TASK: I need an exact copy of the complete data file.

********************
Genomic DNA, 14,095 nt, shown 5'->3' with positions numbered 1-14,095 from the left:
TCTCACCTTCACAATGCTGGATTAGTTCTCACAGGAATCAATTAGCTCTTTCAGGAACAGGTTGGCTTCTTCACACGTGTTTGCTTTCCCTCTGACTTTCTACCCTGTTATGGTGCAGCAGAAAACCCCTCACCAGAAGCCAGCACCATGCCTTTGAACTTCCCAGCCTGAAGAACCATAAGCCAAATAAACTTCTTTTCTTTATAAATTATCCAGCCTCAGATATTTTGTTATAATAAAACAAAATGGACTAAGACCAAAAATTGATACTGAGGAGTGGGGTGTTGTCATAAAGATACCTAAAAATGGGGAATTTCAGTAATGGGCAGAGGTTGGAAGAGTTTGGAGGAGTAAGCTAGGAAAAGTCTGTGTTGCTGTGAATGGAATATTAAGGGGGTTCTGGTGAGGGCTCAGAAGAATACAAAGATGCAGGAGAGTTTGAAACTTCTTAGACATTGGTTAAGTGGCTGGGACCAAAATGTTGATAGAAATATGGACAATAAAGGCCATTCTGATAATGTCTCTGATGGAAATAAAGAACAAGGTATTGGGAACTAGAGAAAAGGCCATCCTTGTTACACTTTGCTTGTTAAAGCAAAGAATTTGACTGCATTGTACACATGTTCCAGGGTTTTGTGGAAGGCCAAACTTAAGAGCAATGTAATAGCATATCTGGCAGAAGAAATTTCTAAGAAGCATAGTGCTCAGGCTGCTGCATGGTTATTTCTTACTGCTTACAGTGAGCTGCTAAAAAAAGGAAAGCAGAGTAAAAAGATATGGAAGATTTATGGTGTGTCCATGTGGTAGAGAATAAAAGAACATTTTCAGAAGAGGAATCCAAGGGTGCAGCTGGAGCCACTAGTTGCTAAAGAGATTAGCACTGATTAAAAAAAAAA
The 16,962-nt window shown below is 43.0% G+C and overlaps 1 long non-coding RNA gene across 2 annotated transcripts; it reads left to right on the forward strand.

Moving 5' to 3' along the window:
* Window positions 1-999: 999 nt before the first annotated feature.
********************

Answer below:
Genomic DNA, 14,095 nt, shown 5'->3' with positions numbered 1-14,095 from the left:
TCTCACCTTCACAATGCTGGATTAGTTCTCACAGGAATCAATTAGCTCTTTCAGGAACAGGTTGGCTTCTTCACACGTGTTTGCTTTCCCTCTGACTTTCTACCCTGTTATGGTGCAGCAGAAAACCCCTCACCAGAAGCCAGCACCATGCCTTTGAACTTCCCAGCCTGAAGAACCATAAGCCAAATAAACTTCTTTTCTTTATAAATTATCCAGCCTCAGATATTTTGTTATAATAAAACAAAATGGACTAAGACCAAAAATTGATACTGAGGAGTGGGGTGTTGTCATAAAGATACCTAAAAATGGGGAATTTCAGTAATGGGCAGAGGTTGGAAGAGTTTGGAGGAGTAAGCTAGGAAAAGTCTGTGTTGCTGTGAATGGAATATTAAGGGGGTTCTGGTGAGGGCTCAGAAGAATACAAAGATGCAGGAGAGTTTGAAACTTCTTAGACATTGGTTAAGTGGCTGGGACCAAAATGTTGATAGAAATATGGACAATAAAGGCCATTCTGATAATGTCTCTGATGGAAATAAAGAACAAGGTATTGGGAACTAGAGAAAAGGCCATCCTTGTTACACTTTGCTTGTTAAAGCAAAGAATTTGACTGCATTGTACACATGTTCCAGGGTTTTGTGGAAGGCCAAACTTAAGAGCAATGTAATAGCATATCTGGCAGAAGAAATTTCTAAGAAGCATAGTGCTCAGGCTGCTGCATGGTTATTTCTTACTGCTTACAGTGAGCTGCTAAAAAAAGGAAAGCAGAGTAAAAAGATATGGAAGATTTATGGTGTGTCCATGTGGTAGAGAATAAAAGAACATTTTCAGAAGAGGAATCCAAGGGTGCAGCTGGAGCCACTAGTTGCTAAAGAGATTAGCACTGATTAAAAAAAAAA
The 16,962-nt window shown below is 43.0% G+C and overlaps 1 long non-coding RNA gene across 2 annotated transcripts; it reads left to right on the forward strand.

Moving 5' to 3' along the window:
* Window positions 1-999: 999 nt before the first annotated feature.